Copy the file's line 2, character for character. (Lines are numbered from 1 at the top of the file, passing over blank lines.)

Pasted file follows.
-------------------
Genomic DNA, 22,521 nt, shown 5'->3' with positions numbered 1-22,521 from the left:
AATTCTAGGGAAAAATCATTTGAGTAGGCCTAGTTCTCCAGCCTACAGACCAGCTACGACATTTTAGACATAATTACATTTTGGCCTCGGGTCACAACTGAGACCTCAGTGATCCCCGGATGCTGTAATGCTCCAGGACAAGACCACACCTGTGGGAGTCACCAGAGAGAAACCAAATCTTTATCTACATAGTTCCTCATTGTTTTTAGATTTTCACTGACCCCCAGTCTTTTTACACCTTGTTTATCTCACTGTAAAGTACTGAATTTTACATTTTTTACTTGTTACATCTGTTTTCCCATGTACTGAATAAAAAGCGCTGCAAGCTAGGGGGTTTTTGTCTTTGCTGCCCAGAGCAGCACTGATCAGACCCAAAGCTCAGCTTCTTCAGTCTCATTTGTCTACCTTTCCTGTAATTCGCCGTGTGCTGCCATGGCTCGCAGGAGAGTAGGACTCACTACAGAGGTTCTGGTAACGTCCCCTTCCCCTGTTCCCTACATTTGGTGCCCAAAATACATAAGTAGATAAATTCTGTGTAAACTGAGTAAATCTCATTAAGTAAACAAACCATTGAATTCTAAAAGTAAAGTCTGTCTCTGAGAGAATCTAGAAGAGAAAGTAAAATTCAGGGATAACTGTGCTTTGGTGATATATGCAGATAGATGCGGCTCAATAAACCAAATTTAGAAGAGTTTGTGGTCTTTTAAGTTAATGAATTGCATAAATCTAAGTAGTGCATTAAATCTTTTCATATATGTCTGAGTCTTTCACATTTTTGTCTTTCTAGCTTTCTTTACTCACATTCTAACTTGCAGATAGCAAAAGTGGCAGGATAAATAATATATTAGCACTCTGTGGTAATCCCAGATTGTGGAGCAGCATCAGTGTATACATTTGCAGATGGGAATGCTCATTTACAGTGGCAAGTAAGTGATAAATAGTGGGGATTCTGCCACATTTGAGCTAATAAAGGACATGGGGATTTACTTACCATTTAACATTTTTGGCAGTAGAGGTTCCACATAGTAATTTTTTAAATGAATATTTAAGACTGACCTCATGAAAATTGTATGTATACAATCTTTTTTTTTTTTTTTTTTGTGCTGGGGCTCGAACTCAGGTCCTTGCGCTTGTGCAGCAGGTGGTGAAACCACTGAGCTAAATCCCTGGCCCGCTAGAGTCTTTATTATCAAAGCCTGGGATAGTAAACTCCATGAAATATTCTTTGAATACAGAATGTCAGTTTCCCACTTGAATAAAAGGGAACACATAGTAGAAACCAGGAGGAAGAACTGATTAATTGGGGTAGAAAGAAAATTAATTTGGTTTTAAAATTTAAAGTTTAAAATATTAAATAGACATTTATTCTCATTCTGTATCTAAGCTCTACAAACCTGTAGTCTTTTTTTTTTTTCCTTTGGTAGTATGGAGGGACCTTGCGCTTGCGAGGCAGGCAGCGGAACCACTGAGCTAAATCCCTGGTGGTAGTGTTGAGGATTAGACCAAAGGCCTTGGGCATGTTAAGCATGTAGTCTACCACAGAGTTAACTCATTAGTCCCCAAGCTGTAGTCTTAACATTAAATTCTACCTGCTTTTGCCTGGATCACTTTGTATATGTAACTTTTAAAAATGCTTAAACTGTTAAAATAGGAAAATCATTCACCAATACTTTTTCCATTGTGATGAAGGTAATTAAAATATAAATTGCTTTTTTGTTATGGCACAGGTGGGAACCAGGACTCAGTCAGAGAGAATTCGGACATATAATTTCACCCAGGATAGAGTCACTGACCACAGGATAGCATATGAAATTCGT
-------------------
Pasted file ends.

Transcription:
AATTCTAGGGAAAAATCATTTGAGTAGGCCTAGTTCTCCAGCCTACAGACCAGCTACGACATTTTAGACATAATTACATTTTGGCCTCGGGTCACAACTGAGACCTCAGTGATCCCCGGATGCTGTAATGCTCCAGGACAAGACCACACCTGTGGGAGTCACCAGAGAGAAACCAAATCTTTATCTACATAGTTCCTCATTGTTTTTAGATTTTCACTGACCCCCAGTCTTTTTACACCTTGTTTATCTCACTGTAAAGTACTGAATTTTACATTTTTTACTTGTTACATCTGTTTTCCCATGTACTGAATAAAAAGCGCTGCAAGCTAGGGGGTTTTTGTCTTTGCTGCCCAGAGCAGCACTGATCAGACCCAAAGCTCAGCTTCTTCAGTCTCATTTGTCTACCTTTCCTGTAATTCGCCGTGTGCTGCCATGGCTCGCAGGAGAGTAGGACTCACTACAGAGGTTCTGGTAACGTCCCCTTCCCCTGTTCCCTACATTTGGTGCCCAAAATACATAAGTAGATAAATTCTGTGTAAACTGAGTAAATCTCATTAAGTAAACAAACCATTGAATTCTAAAAGTAAAGTCTGTCTCTGAGAGAATCTAGAAGAGAAAGTAAAATTCAGGGATAACTGTGCTTTGGTGATATATGCAGATAGATGCGGCTCAATAAACCAAATTTAGAAGAGTTTGTGGTCTTTTAAGTTAATGAATTGCATAAATCTAAGTAGTGCATTAAATCTTTTCATATATGTCTGAGTCTTTCACATTTTTGTCTTTCTAGCTTTCTTTACTCACATTCTAACTTGCAGATAGCAAAAGTGGCAGGATAAATAATATATTAGCACTCTGTGGTAATCCCAGATTGTGGAGCAGCATCAGTGTATACATTTGCAGATGGGAATGCTCATTTACAGTGGCAAGTAAGTGATAAATAGTGGGGATTCTGCCACATTTGAGCTAATAAAGGACATGGGGATTTACTTACCATTTAACATTTTTGGCAGTAGAGGTTCCACATAGTAATTTTTTAAATGAATATTTAAGACTGACCTCATGAAAATTGTATGTATACAATCTTTTTTTTTTTTTTTTTTGTGCTGGGGCTCGAACTCAGGTCCTTGCGCTTGTGCAGCAGGTGGTGAAACCACTGAGCTAAATCCCTGGCCCGCTAGAGTCTTTATTATCAAAGCCTGGGATAGTAAACTCCATGAAATATTCTTTGAATACAGAATGTCAGTTTCCCACTTGAATAAAAGGGAACACATAGTAGAAACCAGGAGGAAGAACTGATTAATTGGGGTAGAAAGAAAATTAATTTGGTTTTAAAATTTAAAGTTTAAAATATTAAATAGACATTTATTCTCATTCTGTATCTAAGCTCTACAAACCTGTAGTCTTTTTTTTTTTTCCTTTGGTAGTATGGAGGGACCTTGCGCTTGCGAGGCAGGCAGCGGAACCACTGAGCTAAATCCCTGGTGGTAGTGTTGAGGATTAGACCAAAGGCCTTGGGCATGTTAAGCATGTAGTCTACCACAGAGTTAACTCATTAGTCCCCAAGCTGTAGTCTTAACATTAAATTCTACCTGCTTTTGCCTGGATCACTTTGTATATGTAACTTTTAAAAATGCTTAAACTGTTAAAATAGGAAAATCATTCACCAATACTTTTTCCATTGTGATGAAGGTAATTAAAATATAAATTGCTTTTTTGTTATGGCACAGGTGGGAACCAGGACTCAGTCAGAGAGAATTCGGACATATAATTTCACCCAGGATAGAGTCACTGACCACAGGATAGCATATGAAATTCGT